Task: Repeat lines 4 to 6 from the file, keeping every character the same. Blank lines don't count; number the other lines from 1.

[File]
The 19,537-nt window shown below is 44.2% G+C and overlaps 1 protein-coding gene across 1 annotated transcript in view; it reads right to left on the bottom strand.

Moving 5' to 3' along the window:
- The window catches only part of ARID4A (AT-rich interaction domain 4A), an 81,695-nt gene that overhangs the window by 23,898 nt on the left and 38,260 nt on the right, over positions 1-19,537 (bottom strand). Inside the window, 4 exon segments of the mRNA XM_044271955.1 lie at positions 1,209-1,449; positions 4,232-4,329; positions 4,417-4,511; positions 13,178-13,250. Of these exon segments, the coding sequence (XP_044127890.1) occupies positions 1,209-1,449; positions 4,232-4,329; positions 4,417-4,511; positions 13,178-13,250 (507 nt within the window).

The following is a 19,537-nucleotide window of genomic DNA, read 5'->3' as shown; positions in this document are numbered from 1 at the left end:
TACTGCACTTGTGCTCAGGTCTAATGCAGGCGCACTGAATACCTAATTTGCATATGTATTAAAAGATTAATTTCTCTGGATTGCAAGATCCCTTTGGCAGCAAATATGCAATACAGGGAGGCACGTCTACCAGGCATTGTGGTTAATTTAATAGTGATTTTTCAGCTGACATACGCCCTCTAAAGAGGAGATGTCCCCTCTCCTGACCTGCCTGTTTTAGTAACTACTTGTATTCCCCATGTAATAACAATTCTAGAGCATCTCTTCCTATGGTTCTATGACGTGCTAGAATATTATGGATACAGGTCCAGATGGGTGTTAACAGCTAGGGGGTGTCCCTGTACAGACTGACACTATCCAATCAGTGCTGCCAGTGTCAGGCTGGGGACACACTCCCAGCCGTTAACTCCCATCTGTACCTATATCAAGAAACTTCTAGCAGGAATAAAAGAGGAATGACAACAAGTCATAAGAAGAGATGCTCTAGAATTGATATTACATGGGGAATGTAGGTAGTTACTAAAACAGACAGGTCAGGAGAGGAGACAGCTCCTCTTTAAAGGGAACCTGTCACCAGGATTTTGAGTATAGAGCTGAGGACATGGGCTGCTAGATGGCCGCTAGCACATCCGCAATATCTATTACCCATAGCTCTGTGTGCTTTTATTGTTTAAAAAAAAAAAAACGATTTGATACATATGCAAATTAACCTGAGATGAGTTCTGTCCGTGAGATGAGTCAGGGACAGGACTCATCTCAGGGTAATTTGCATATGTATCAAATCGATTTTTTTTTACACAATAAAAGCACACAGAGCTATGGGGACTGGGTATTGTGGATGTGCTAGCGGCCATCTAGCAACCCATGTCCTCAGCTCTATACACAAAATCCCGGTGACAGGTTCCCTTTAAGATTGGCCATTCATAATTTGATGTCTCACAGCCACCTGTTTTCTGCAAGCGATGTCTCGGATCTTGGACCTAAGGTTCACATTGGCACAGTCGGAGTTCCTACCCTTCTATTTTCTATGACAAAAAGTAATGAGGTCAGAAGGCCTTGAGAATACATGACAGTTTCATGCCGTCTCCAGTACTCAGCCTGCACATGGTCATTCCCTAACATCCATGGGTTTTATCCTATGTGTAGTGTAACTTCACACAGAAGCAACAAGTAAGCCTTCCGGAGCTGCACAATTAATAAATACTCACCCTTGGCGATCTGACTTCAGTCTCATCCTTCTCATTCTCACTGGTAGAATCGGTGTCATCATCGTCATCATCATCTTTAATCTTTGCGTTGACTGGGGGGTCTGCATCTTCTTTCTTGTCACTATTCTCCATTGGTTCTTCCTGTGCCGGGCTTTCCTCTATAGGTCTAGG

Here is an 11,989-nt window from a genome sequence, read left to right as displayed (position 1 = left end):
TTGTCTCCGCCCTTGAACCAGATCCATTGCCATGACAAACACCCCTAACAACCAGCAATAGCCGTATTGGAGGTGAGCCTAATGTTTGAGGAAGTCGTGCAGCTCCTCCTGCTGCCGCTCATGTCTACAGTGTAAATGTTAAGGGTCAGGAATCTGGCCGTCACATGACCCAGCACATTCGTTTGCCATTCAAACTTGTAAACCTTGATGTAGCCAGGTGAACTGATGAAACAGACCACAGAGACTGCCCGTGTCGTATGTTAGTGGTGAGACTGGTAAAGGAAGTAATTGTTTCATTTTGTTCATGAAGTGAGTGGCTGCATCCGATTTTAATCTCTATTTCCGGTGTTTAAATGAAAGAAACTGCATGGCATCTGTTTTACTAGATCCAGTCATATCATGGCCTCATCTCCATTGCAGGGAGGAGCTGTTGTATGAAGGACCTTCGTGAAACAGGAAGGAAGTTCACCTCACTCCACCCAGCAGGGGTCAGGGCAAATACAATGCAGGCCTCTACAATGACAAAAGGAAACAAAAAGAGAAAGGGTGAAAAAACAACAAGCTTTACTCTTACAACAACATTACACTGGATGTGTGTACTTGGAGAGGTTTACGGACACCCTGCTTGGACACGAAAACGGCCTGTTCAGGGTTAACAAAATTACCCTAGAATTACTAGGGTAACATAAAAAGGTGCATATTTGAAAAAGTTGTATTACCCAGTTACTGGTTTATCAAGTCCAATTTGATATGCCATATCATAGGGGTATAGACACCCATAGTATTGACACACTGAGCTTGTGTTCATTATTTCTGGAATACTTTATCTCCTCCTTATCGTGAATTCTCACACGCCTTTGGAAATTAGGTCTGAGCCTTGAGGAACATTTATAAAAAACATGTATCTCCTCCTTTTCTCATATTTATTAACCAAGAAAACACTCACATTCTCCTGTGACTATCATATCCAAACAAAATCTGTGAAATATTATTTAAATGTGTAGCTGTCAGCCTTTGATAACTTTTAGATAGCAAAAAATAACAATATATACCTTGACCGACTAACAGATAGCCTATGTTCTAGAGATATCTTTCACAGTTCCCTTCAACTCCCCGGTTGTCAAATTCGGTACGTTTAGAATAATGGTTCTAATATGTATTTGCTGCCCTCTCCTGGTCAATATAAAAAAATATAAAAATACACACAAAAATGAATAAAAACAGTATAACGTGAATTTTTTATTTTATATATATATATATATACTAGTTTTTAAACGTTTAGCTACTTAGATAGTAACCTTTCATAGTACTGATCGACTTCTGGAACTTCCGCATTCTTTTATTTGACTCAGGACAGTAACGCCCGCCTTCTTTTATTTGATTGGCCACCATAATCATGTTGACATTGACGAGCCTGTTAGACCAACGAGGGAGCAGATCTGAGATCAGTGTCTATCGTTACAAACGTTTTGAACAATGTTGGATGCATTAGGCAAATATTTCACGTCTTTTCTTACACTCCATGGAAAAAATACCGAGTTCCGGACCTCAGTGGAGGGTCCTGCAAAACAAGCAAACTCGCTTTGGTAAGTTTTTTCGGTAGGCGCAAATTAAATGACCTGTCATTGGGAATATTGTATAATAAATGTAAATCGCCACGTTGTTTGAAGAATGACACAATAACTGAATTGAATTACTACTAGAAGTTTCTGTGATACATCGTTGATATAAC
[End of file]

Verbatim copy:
The following is a 19,537-nucleotide window of genomic DNA, read 5'->3' as shown; positions in this document are numbered from 1 at the left end:
TACTGCACTTGTGCTCAGGTCTAATGCAGGCGCACTGAATACCTAATTTGCATATGTATTAAAAGATTAATTTCTCTGGATTGCAAGATCCCTTTGGCAGCAAATATGCAATACAGGGAGGCACGTCTACCAGGCATTGTGGTTAATTTAATAGTGATTTTTCAGCTGACATACGCCCTCTAAAGAGGAGATGTCCCCTCTCCTGACCTGCCTGTTTTAGTAACTACTTGTATTCCCCATGTAATAACAATTCTAGAGCATCTCTTCCTATGGTTCTATGACGTGCTAGAATATTATGGATACAGGTCCAGATGGGTGTTAACAGCTAGGGGGTGTCCCTGTACAGACTGACACTATCCAATCAGTGCTGCCAGTGTCAGGCTGGGGACACACTCCCAGCCGTTAACTCCCATCTGTACCTATATCAAGAAACTTCTAGCAGGAATAAAAGAGGAATGACAACAAGTCATAAGAAGAGATGCTCTAGAATTGATATTACATGGGGAATGTAGGTAGTTACTAAAACAGACAGGTCAGGAGAGGAGACAGCTCCTCTTTAAAGGGAACCTGTCACCAGGATTTTGAGTATAGAGCTGAGGACATGGGCTGCTAGATGGCCGCTAGCACATCCGCAATATCTATTACCCATAGCTCTGTGTGCTTTTATTGTTTAAAAAAAAAAAAACGATTTGATACATATGCAAATTAACCTGAGATGAGTTCTGTCCGTGAGATGAGTCAGGGACAGGACTCATCTCAGGGTAATTTGCATATGTATCAAATCGATTTTTTTTTACACAATAAAAGCACACAGAGCTATGGGGACTGGGTATTGTGGATGTGCTAGCGGCCATCTAGCAACCCATGTCCTCAGCTCTATACACAAAATCCCGGTGACAGGTTCCCTTTAAGATTGGCCATTCATAATTTGATGTCTCACAGCCACCTGTTTTCTGCAAGCGATGTCTCGGATCTTGGACCTAAGGTTCACATTGGCACAGTCGGAGTTCCTACCCTTCTATTTTCTATGACAAAAAGTAATGAGGTCAGAAGGCCTTGAGAATACATGACAGTTTCATGCCGTCTCCAGTACTCAGCCTGCACATGGTCATTCCCTAACATCCATGGGTTTTATCCTATGTGTAGTGTAACTTCACACAGAAGCAACAAGTAAGCCTTCCGGAGCTGCACAATTAATAAATACTCACCCTTGGCGATCTGACTTCAGTCTCATCCTTCTCATTCTCACTGGTAGAATCGGTGTCATCATCGTCATCATCATCTTTAATCTTTGCGTTGACTGGGGGGTCTGCATCTTCTTTCTTGTCACTATTCTCCATTGGTTCTTCCTGTGCCGGGCTTTCCTCTATAGGTCTAGG

Here is an 11,989-nt window from a genome sequence, read left to right as displayed (position 1 = left end):